• Cancelling appointments when the patient is already in the waiting room in all but entirely unavoidable circumstances.
  • A specific need to clarify and streamline communications between primary care clinicians, secondary care consultants and patients registered in medical centres in Cyprus.

Well-led key question

In this key question, we focused on leadership capacity, vision and strategy, risk and performance management, healthcare governance arrangements, culture and continuous improvement.

Of those being re-inspected to follow-up previous non-compliance, we focused on leadership at 3 centres, and all were re-rated as good.

The overall judgement across leadership in military general practice was largely positive. However, where we identified pockets of poor performance under the well-led key question this affected all areas – particularly the safety and effectiveness of care and treatment.

Areas for continued improvement

Two medical centres were rated as requires improvement for leadership and one was rated as inadequate in Year 7. We will re-inspect these services in Year 8 to ensure that they have delivered improvements.

Leadership capacity

Many medical centres rely on the Single Service (RAF/Army/Navy) to provide staff to fill key staff positions. Where this does not happen and there are gaps in staffing, this can be a significant barrier to clinical leadership capacity. At times, this can mean that either more junior staff are obliged to assume a level of accountability outside their rank and pay grade, or that clinical leaders work excessive hours in patient-facing roles often to the detriment of healthcare governance, staff appraisal and improvement work.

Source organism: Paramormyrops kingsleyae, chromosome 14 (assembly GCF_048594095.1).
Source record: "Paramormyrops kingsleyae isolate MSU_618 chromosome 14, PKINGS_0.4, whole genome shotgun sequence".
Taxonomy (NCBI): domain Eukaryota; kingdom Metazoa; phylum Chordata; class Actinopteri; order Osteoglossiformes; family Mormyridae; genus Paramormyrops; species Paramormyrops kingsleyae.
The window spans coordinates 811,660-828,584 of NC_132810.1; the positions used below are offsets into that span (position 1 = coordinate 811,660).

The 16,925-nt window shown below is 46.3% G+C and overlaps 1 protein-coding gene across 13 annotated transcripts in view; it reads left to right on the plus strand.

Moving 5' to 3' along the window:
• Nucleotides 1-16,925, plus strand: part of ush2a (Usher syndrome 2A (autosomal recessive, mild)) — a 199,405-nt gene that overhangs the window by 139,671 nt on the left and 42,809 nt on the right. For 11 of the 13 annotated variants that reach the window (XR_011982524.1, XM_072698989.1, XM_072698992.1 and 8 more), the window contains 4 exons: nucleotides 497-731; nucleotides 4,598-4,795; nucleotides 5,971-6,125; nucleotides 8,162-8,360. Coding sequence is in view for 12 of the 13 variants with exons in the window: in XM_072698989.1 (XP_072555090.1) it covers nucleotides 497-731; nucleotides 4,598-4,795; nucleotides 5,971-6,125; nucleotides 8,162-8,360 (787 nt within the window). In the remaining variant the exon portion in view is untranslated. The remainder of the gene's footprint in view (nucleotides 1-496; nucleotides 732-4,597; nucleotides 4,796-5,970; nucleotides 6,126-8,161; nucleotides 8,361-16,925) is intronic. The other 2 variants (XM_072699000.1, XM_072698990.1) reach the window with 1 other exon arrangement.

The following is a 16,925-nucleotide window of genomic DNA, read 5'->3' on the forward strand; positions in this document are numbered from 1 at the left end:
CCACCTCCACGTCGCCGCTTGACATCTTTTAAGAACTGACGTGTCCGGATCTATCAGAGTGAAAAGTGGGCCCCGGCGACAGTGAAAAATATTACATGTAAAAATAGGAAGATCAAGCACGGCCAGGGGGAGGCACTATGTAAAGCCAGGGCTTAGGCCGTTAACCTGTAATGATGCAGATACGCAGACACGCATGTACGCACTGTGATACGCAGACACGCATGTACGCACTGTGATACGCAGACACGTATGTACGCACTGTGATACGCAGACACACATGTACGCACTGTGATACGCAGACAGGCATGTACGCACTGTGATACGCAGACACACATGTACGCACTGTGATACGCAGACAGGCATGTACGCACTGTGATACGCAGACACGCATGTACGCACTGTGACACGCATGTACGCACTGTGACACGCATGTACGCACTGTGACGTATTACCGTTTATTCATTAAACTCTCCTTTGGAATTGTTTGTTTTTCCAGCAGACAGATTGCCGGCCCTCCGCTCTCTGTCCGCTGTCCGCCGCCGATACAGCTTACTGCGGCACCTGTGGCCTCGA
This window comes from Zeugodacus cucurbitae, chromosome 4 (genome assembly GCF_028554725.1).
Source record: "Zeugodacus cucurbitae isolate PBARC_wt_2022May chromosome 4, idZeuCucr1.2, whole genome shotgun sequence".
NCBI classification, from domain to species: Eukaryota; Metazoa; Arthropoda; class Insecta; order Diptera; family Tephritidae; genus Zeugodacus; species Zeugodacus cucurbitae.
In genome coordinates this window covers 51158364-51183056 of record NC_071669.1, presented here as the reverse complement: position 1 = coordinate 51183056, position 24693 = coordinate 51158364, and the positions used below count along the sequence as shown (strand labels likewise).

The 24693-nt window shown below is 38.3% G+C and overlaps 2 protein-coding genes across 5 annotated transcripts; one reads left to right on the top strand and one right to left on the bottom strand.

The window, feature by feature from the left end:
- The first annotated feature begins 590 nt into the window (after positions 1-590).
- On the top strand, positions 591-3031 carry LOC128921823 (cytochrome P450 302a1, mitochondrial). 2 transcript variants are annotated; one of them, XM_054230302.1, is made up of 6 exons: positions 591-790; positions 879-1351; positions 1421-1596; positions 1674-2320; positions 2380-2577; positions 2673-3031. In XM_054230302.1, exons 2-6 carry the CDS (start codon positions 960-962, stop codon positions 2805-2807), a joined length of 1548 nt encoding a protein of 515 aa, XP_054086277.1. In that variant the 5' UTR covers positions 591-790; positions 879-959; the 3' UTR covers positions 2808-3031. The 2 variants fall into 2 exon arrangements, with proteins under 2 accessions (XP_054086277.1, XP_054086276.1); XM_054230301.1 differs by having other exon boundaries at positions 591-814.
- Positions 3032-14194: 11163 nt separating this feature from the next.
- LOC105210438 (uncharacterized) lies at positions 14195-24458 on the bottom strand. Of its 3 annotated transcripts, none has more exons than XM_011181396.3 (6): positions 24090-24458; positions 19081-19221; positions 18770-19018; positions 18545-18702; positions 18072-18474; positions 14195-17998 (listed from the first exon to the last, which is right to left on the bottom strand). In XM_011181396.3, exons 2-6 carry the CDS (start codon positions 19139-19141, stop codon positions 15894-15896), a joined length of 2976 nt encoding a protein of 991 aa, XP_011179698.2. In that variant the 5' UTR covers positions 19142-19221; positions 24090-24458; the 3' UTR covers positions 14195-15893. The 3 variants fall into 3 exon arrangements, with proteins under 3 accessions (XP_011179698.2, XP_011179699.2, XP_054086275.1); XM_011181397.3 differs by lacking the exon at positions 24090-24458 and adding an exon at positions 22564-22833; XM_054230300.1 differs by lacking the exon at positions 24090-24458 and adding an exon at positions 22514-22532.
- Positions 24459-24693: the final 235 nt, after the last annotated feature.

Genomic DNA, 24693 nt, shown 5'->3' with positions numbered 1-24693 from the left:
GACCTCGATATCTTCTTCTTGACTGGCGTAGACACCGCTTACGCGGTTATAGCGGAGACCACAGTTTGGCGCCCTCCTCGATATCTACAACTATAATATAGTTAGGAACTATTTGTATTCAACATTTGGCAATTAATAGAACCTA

In overseas medical centres, staff are often called on to deliver services that extend well beyond the parameters of a standard medical centre. The out-of-hours and urgent care requirements overseas may require staff to work night and weekend shifts, and doctors may need to provide on-call cover that can be extensive at times. We have found a small number of medical facilities where the clinical working hours for some staff exceeded the safe working hours outlined in both the DIN (Defence Instruction and Notice) and the WTD (Working Time Directive 1998). This left no reasonable additional capacity for leadership and management of the service. Despite well-established links with the regional team, key staffing gaps and training requirements were issues that the regional team had been unable to resolve as they did not hold the levers to influence change.